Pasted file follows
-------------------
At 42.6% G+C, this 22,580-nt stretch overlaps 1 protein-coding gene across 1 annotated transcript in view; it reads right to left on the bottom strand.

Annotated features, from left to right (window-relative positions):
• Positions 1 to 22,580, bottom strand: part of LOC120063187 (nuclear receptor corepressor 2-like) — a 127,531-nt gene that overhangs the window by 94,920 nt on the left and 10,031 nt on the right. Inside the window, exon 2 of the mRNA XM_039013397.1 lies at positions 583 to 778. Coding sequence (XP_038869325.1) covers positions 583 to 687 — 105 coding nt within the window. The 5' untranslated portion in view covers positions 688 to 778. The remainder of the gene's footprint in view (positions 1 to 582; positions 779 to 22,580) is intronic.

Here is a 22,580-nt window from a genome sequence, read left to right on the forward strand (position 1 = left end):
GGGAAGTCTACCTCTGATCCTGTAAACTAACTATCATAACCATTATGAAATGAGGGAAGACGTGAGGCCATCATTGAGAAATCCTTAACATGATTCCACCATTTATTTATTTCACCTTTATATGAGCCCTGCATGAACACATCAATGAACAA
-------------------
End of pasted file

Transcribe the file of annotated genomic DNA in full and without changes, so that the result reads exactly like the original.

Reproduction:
At 42.6% G+C, this 22,580-nt stretch overlaps 1 protein-coding gene across 1 annotated transcript in view; it reads right to left on the bottom strand.

Annotated features, from left to right (window-relative positions):
• Positions 1 to 22,580, bottom strand: part of LOC120063187 (nuclear receptor corepressor 2-like) — a 127,531-nt gene that overhangs the window by 94,920 nt on the left and 10,031 nt on the right. Inside the window, exon 2 of the mRNA XM_039013397.1 lies at positions 583 to 778. Coding sequence (XP_038869325.1) covers positions 583 to 687 — 105 coding nt within the window. The 5' untranslated portion in view covers positions 688 to 778. The remainder of the gene's footprint in view (positions 1 to 582; positions 779 to 22,580) is intronic.

Here is a 22,580-nt window from a genome sequence, read left to right on the forward strand (position 1 = left end):
GGGAAGTCTACCTCTGATCCTGTAAACTAACTATCATAACCATTATGAAATGAGGGAAGACGTGAGGCCATCATTGAGAAATCCTTAACATGATTCCACCATTTATTTATTTCACCTTTATATGAGCCCTGCATGAACACATCAATGAACAA